Angiotensin II plasma levels are linked to disease severity and predict fatal outcomes in H7N9-infected patients

Fengming Huang, Jing Guo, Zhen Zou, Jun Liu, Bin Cao, Shuyang Zhang, Hui Li, Wei Wang, Miaomiao Sheng, Song Liu, Jingcao Pan, Changjun Bao, Mei Zeng, Haixia Xiao, Guirong Qian, Xinjun Hu, Yuanting Chen, Yu Chen, Yan Zhao, Qiang LiuHuandi Zhou, Jindong Zhu, Hainv Gao, Shigui Yang, Xiaoli Liu, Shufa Zheng, Jiezuan Yang, Hongyan Diao, Hongcui Cao, Ying Wu, Min Zhao, Shuguang Tan, Dan Guo, Xiliang Zhao, Yicong Ye, Wei Wu, Yingchun Xu, Josef M. Penninger, Dangsheng Li, George F. Gao, Chengyu Jiang, Lanjuan Li

Research output: Contribution to journalArticlepeer-review

107 Scopus citations


A novel influenza A (H7N9) virus of avian origin emerged in eastern China in the spring of 2013. This virus causes severe disease in humans, including acute and often lethal respiratory failure. As of January 2014, 275 cases of H7N9-infected patients had been reported, highlighting the urgency of identifying biomarkers for predicting disease severity and fatal outcomes. Here, we show that plasma levels of angiotensin II, a major regulatory peptide of the renin-angiotensin system, are markedly elevated in H7N9 patients and are associated with disease progression. Moreover, the sustained high levels of angiotensin II in these patients are strongly correlated with mortality. The predictive value of angiotensin II is higher than that of C-reactive protein and some clinical parameters such as the PaO2/FiO2 ratio (partial pressure of arterial oxygen to the fraction of inspired oxygen). Our findings indicate that angiotensin II is a biomarker for lethality in flu infections.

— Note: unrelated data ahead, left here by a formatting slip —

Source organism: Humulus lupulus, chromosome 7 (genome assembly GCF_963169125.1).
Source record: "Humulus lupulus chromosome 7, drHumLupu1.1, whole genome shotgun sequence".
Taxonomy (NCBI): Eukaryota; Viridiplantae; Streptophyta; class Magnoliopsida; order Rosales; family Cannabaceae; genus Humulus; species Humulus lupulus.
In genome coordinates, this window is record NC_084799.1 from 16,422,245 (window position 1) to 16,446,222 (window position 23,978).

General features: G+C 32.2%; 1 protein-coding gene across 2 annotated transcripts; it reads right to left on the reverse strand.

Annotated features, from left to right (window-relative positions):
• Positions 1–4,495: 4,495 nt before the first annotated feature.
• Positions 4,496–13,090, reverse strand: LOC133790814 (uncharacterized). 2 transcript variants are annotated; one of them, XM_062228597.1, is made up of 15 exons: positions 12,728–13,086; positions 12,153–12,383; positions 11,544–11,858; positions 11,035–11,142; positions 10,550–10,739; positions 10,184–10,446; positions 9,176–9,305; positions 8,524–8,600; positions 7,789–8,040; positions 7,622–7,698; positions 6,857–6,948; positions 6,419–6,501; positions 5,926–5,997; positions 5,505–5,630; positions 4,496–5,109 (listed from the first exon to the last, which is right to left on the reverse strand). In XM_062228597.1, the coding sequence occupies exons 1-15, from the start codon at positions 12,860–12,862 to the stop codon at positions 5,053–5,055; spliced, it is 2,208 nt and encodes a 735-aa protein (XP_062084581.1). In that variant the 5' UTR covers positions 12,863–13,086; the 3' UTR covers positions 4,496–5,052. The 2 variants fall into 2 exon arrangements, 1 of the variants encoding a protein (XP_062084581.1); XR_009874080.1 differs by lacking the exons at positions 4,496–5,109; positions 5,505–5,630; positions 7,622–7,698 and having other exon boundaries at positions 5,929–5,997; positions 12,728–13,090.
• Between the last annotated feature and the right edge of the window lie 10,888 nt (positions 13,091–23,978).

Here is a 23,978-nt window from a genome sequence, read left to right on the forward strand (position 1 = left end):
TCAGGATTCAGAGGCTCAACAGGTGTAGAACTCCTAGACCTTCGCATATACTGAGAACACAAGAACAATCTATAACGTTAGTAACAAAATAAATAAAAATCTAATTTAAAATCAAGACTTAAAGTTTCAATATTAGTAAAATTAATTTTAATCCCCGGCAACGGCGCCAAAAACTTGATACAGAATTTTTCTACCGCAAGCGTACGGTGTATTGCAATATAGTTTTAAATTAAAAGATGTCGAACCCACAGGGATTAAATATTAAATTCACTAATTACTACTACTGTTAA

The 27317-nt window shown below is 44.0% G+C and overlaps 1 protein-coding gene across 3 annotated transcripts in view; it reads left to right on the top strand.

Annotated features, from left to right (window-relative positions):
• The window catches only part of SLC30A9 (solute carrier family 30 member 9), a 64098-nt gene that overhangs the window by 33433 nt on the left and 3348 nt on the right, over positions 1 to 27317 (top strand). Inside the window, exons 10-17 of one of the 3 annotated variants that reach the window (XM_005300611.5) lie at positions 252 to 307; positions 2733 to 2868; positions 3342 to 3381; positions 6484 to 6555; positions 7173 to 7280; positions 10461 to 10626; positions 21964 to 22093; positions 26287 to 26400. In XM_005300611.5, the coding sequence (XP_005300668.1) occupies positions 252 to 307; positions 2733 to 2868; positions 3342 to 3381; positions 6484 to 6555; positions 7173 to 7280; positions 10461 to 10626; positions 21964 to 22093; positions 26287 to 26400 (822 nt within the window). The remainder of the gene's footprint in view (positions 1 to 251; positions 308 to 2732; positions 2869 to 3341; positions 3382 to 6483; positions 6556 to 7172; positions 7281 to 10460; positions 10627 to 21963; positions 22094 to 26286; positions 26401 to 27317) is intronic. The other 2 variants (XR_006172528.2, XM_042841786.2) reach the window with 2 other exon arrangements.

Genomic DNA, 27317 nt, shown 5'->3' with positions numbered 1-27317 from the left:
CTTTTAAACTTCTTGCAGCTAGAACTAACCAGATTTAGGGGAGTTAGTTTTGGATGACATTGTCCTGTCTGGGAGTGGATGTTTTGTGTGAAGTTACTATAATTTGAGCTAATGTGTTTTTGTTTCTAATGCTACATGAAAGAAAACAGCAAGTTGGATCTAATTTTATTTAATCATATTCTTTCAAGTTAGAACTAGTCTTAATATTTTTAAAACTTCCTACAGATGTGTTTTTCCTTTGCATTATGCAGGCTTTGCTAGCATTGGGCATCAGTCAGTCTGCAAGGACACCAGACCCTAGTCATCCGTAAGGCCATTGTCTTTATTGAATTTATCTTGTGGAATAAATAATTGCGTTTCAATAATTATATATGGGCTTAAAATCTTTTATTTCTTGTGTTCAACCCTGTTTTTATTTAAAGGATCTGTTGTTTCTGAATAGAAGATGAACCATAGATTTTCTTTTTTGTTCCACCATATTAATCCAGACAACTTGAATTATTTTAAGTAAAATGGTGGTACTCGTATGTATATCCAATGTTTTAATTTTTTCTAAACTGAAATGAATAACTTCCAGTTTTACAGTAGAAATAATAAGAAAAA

Original languageEnglish (US)
Article number3595
JournalNature communications
StatePublished - May 6 2014
Externally publishedYes

ASJC Scopus subject areas

  • Chemistry(all)
  • Biochemistry, Genetics and Molecular Biology(all)
  • Physics and Astronomy(all)


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